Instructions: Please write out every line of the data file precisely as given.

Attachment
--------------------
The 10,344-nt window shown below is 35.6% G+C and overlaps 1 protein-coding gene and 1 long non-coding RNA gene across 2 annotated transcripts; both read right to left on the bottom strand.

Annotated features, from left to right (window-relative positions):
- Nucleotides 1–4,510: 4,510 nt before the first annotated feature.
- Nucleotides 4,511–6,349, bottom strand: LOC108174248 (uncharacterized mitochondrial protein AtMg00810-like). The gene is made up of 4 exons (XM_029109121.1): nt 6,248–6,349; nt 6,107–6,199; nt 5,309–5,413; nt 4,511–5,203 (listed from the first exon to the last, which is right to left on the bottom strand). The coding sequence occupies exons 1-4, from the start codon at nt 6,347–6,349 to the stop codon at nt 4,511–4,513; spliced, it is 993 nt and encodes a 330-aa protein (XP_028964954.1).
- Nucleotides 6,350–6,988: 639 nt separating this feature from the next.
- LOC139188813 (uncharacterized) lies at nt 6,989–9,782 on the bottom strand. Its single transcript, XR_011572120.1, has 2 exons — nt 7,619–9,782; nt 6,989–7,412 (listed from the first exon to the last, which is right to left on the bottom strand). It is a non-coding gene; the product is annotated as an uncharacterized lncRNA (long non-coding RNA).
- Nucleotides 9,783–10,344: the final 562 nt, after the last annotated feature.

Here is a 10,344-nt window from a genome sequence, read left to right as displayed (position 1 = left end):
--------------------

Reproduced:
The 10,344-nt window shown below is 35.6% G+C and overlaps 1 protein-coding gene and 1 long non-coding RNA gene across 2 annotated transcripts; both read right to left on the bottom strand.

Annotated features, from left to right (window-relative positions):
- Nucleotides 1–4,510: 4,510 nt before the first annotated feature.
- Nucleotides 4,511–6,349, bottom strand: LOC108174248 (uncharacterized mitochondrial protein AtMg00810-like). The gene is made up of 4 exons (XM_029109121.1): nt 6,248–6,349; nt 6,107–6,199; nt 5,309–5,413; nt 4,511–5,203 (listed from the first exon to the last, which is right to left on the bottom strand). The coding sequence occupies exons 1-4, from the start codon at nt 6,347–6,349 to the stop codon at nt 4,511–4,513; spliced, it is 993 nt and encodes a 330-aa protein (XP_028964954.1).
- Nucleotides 6,350–6,988: 639 nt separating this feature from the next.
- LOC139188813 (uncharacterized) lies at nt 6,989–9,782 on the bottom strand. Its single transcript, XR_011572120.1, has 2 exons — nt 7,619–9,782; nt 6,989–7,412 (listed from the first exon to the last, which is right to left on the bottom strand). It is a non-coding gene; the product is annotated as an uncharacterized lncRNA (long non-coding RNA).
- Nucleotides 9,783–10,344: the final 562 nt, after the last annotated feature.

Here is a 10,344-nt window from a genome sequence, read left to right as displayed (position 1 = left end):